September 25, 2017

Misspelled Dunglish city slogan for Hilversum

Filed under: Art,General by Orangemaster @ 11:38 am


In 2012, the world-famous Rijksmuseum in Amsterdam decided to adopt the improper use of a space between words and go with Rijks Museum, which was ‘designerplained’ as “everybody already says ‘Rijks’ as a nickname, the spelling just codifies it”.

But now Hilversum, Utrecht has gone one step further and used dyslexic-looking Dunglish spelling to make a point that falls flat with most Dutch folks who have commented on this marketing move.

Firstly, using some sort of English instead of Dutch to try to be cool and international while sadly rejecting one’s own language like a piece of trash will never win my favour. Secondly, ‘live’ could be live (verb) or ‘live’ (live television), which has a different pronunciation. You’re now confusing people for no reason. ‘We live here’ is a clear message, but not by playing jumble with the letters making up the word ‘Hilversum’ and then putting them back right for the URL. And the URL should read hilversumlive and not livehilversum, ideally, to make a strong point (or something like livefromhilversum).

A quick poll on the source link below says 77% of people thought it was shite. The problem remains that you cannot rewrite English to suit non-English people and expect English speakers (they said they wanted to appeal to visitors), people with English as a second-language other than Dutch speakers (imagine Japanese) and Dutch speakers to read this without getting a headache. If 77% liked it you could call it a success, but that’s not the case.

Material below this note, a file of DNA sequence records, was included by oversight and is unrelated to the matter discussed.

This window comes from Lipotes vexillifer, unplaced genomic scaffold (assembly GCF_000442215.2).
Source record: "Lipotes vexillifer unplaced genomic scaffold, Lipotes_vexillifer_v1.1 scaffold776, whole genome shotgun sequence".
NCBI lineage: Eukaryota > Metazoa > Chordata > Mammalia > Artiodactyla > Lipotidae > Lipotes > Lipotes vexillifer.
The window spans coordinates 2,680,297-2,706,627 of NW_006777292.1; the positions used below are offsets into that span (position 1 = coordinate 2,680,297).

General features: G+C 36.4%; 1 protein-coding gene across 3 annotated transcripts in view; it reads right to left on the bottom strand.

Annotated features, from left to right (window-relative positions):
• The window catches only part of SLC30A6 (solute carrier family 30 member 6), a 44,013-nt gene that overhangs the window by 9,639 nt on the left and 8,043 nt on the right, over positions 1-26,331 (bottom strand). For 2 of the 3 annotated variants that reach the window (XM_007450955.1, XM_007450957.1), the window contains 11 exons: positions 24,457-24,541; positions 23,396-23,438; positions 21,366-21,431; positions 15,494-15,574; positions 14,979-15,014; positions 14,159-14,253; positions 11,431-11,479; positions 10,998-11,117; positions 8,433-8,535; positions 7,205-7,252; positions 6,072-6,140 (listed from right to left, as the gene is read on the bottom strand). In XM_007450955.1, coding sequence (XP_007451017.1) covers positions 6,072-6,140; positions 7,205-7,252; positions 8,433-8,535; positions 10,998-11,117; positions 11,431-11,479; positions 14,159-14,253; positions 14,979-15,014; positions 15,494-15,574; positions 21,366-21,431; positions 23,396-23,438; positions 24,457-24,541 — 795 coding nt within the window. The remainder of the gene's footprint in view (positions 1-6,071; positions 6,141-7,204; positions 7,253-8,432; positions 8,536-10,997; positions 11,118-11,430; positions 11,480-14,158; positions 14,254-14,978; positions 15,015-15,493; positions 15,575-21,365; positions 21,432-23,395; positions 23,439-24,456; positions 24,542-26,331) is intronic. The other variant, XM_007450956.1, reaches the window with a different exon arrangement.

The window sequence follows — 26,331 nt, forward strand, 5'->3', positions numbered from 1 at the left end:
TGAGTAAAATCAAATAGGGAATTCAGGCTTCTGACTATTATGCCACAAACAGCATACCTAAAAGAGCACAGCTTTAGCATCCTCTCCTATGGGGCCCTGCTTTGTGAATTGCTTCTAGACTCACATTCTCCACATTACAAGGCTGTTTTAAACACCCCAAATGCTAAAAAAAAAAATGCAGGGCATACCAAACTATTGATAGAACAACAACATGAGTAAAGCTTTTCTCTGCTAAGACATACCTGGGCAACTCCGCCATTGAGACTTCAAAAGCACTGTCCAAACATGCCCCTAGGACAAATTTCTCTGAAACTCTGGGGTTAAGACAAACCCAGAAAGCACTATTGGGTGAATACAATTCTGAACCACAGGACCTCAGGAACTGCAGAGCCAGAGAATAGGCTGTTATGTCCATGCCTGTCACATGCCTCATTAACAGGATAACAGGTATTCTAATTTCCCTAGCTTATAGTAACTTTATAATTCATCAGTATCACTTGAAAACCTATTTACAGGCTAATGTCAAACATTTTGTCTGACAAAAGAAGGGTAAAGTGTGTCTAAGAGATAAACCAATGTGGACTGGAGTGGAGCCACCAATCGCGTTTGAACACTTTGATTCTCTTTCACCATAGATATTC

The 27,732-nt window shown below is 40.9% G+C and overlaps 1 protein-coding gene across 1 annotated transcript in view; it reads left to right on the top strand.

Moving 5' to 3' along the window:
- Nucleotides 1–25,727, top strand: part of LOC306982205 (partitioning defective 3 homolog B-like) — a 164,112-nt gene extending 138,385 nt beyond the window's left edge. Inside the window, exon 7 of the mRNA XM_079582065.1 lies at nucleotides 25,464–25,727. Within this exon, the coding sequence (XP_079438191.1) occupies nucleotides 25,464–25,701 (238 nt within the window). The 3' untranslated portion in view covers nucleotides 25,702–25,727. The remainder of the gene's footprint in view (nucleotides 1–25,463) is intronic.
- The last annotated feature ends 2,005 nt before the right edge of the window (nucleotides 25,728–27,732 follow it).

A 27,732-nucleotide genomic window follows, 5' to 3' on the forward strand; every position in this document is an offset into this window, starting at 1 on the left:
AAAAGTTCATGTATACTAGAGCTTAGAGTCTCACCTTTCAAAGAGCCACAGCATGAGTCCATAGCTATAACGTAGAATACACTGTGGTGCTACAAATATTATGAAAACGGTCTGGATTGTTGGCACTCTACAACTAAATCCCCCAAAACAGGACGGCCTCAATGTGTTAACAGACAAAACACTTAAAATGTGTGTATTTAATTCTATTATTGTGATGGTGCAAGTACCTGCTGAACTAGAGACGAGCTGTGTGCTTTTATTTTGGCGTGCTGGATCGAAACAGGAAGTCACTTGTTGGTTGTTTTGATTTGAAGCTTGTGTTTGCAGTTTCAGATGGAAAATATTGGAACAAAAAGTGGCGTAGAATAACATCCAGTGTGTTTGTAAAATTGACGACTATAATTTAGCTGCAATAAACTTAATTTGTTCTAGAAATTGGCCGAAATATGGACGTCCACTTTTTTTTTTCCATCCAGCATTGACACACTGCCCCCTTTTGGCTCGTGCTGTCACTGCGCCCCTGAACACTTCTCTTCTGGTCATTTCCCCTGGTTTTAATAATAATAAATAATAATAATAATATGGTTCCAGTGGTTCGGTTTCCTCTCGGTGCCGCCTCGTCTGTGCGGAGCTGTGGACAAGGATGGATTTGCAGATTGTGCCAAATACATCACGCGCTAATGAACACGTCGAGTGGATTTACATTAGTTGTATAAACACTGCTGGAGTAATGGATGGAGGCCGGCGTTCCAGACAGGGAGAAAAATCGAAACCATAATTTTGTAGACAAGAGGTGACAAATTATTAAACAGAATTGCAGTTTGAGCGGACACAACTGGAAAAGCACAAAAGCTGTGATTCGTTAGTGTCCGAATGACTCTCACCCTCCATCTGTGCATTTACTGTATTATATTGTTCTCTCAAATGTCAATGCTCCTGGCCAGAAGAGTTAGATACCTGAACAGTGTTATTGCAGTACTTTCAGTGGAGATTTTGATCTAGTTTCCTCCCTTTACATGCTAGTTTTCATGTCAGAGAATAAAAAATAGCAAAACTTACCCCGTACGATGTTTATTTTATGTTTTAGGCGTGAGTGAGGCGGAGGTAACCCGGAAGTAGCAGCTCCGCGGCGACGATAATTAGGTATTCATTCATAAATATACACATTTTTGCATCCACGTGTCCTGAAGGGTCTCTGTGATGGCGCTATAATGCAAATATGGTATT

(Link and image:

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December 20, 2011

Dutch magazine calls Rihanna a ‘niggabitch’

Filed under: Literature,Music by Orangemaster @ 10:39 am

Not only did Dutch glossy Jackie totally mix up their cultural and racial slurs, they also failed to do their fact checking. Before I hack into the ‘N word’, the magazine said Rihanna was from Jamaica when in fact she’s from Barbados. But countries with a predominantly black population all look alike too, apparently. Tsss.

The article reads: The Niggabitch. She has street cred, a ghetto ass, and a golden voice. It goes on to call Rihanna ‘the ultimate niggabitch’.

My gripe about using this highly offensive and incorrect racial slur is that many Dutch people in the media have no clue what they are actually saying when they use English. They think they do, but they have no proper understanding of the context. And when confronted by natives like myself, they plead ignorance. How colonial.